Abstract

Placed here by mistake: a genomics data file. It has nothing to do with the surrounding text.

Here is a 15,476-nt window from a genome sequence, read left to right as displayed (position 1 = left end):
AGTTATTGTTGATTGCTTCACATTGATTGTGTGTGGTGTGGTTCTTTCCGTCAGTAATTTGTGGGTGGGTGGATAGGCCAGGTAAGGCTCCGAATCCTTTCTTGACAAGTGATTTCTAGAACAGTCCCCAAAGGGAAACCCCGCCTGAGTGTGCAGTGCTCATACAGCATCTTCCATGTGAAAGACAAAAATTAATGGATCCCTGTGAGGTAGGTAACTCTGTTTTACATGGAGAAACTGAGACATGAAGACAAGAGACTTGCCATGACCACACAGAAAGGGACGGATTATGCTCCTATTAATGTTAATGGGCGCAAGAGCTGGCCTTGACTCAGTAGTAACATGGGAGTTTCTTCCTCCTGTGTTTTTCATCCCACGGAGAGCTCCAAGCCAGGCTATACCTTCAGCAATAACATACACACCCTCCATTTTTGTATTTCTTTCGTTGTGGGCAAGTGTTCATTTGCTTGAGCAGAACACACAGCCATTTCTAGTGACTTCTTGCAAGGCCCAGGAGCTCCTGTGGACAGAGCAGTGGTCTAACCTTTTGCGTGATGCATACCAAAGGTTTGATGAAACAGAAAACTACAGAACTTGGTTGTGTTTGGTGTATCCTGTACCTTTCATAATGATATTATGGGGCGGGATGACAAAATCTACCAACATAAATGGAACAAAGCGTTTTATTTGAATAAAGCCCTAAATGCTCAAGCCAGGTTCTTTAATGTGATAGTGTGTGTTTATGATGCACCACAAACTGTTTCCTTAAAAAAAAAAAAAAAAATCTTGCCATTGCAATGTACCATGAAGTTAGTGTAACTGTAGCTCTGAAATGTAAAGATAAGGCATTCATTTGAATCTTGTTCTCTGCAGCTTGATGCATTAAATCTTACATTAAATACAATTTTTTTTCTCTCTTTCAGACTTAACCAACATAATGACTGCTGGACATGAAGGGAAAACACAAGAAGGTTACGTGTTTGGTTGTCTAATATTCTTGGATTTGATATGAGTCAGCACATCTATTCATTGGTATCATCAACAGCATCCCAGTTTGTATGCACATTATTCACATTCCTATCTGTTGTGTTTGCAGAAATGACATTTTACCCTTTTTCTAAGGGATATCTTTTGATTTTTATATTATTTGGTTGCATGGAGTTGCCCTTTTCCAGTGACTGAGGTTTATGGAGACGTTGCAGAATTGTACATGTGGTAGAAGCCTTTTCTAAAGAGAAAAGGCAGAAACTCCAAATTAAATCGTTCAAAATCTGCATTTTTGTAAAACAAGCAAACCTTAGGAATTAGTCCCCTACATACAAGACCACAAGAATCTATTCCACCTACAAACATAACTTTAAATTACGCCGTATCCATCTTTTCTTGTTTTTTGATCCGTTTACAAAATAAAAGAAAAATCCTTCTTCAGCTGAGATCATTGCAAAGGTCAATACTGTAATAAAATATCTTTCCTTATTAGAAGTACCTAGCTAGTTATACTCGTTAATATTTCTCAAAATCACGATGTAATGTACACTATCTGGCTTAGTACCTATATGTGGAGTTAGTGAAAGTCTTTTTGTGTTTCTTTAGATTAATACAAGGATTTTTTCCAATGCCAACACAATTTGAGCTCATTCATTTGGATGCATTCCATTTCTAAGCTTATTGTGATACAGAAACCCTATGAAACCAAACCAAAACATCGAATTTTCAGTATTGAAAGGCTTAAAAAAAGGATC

Study of the tectonically active L’Aquila Basin offers new insights into both the creation of the extensional intermontane basins of the central Apennines of Italy and their tectono-sedimentary evolution through time. The combination of large mammal remains, ostracods, molluscs, Mousterian tools, and 14C dating allows better definition of the onset and stratigraphic evolution of the L’Aquila Basin. Interpretation of a seismic reflection profile and well-log data allow evaluation of the subsurface setting of this sedimentary basin and its tectono-sedimentary evolution. The occurrence of a wedge-shaped seismic unit at the base of the basin sedimentary succession defines the first phase of basin fill during a late Piacenzian–Gelasian synrift stage. Activity along the main fault of the extensional fault system responsible for the onset and subsequent development of the western sector of the L’Aquila Basin (L’Aquila–Scoppito subbasin) migrated from southwest to northeast, reaching the presently active Mount Pettino normal fault only in the late Pleistocene–Holocene. The onset of sedimentation in the L’Aquila Basin was synchronous with the onset in the Tiberino Basin, and so the idea that these extensional intermontane basins become progressively younger from the Tyrrhenian toward the Adriatic side of the central Apennines is rejected. In the northern and central Apennines, only two major syndepositional extensional domains can be recognized: a late Miocene rifting area, which includes all the late Miocene extensional basins in Tuscany, and a late Pliocene to earliest Pleistocene rifting area, which possibly includes all the intermontane basins from the Tiberino Basin to the Sulmona Basin. The different time gaps between compressional and extensional deformation at any given locality in the central Apennines could indicate a partial decoupling of processes responsible for the migration of shortening and extension toward the foreland. Diachroneity between the eastward migration of shortening in the foreland and extension in the inner part of the orogen supports the notion that the central Apennines were created as a result of a partially decoupled collision zone. Study of the onset of the central Apennine extensional intermontane basins, together with their seismic activity, indicates that the central Apennine postorogenic extensional domain represents an archive of ∼3 m.y. of continued crustal extension. These findings help to refine models of the long-term extensional rate of the central Apennines, and they provide a basis for more reliable seismotectonic models for one of the most seismically active sectors of the central Mediterranean area.

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